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Herbst Asks for Malloy Intervention on Magnet School

The state has since responded that Bridgeport is having trouble relocating Parks and Recreation equipment that it's storing on the parcel that Trumbull wants to lease.

First Selectman Tim Herbst has released a letter he wrote to Gov. Dannel P. Malloy asking for assistance in reaching a lease with the state for land off Quarry Road used by Bridgeport.

"We promptly complied with everything that was asked of our respective departments.... We have worked in an expeditious manner to provide the state with all that has been asked," Herbst wrote. "It has been eight months since my office met with representatives of your office and CT DEEP  to work out the particulars of this lease agreement."

"In essence, the construction of the entire magnet school will be completed before we are able to carry out the administrative task of transferring a leasehold interest from the City of Bridgeport to the town of Trumbull," Herbst wrote.

The goal is a lease by Jan. 1, 2013. 

The state Legislature and Malloy approved a boundary shift in April 2011, putting Fairchild Memorial Park, off Quarry Road, in Bridgeport. Bridgeport Zoning officials quickly approved a science magnet high school for the land, scheduled to open in 2014.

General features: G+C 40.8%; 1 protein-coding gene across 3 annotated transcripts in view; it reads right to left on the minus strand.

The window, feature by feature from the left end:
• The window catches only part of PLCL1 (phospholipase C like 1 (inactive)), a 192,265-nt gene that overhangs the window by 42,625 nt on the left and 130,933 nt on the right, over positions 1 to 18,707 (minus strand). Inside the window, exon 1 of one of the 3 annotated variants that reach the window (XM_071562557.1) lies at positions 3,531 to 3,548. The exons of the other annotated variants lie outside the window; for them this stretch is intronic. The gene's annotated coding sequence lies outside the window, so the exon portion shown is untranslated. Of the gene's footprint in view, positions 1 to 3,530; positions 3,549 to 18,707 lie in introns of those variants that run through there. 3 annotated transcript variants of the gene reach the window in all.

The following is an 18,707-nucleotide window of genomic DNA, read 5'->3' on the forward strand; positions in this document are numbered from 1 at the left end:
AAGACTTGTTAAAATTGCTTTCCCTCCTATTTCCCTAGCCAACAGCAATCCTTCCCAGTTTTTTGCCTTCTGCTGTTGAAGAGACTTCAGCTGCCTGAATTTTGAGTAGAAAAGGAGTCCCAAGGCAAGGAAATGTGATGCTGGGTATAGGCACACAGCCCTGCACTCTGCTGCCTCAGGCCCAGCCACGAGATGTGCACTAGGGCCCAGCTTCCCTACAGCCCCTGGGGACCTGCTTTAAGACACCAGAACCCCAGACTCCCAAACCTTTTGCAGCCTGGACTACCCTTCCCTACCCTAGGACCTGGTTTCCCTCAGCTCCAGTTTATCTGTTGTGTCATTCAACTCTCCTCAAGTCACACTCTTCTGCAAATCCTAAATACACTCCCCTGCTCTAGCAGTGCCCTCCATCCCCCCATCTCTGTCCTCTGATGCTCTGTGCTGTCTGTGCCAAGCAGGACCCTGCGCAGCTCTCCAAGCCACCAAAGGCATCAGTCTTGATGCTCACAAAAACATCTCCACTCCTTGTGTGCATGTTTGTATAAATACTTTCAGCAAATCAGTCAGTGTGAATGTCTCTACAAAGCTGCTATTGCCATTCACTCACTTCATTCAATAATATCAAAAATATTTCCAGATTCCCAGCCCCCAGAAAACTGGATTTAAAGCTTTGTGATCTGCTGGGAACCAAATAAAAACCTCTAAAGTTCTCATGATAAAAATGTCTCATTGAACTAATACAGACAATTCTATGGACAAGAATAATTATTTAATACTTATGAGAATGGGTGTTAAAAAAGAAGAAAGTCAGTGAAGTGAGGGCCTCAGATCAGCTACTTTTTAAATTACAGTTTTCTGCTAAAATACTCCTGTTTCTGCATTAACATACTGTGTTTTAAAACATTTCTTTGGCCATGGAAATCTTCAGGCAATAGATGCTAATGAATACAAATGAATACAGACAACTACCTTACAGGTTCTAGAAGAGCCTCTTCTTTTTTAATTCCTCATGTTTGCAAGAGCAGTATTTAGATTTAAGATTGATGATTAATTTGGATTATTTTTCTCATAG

In return, Trumbull was granted the right to bargain for a lease of Bridgeport-controlled land on the other side of Quarry Road. "This was the last parcel needed to complete Trumbull's Rails-to-Trails program to its southern boundary with the city of Bridgeport," Herbst said.

Malloy's General Counsel, Andrew McDonald, has said he is planning a meeting with DEEP officials in an attempt to finalize what is a "complicated" real estate transaction.

"What I am told by the Bridgeport folks is there is no adequate alternative facility for the city for the relocation of the vehicles and the equipment," McDonald said. "The state remains committed to finding a way to lease that property to the town of Trumbull, and the city will ultimately have to relocate that facility and it needs to make those arrangements in the short term, not the long term."

The school's construction will cost $126 million, paid for by the state. 

louis August 14, 2012 at 03:01 AM
It may not have been in Malloy's power to award our land to another municipality.

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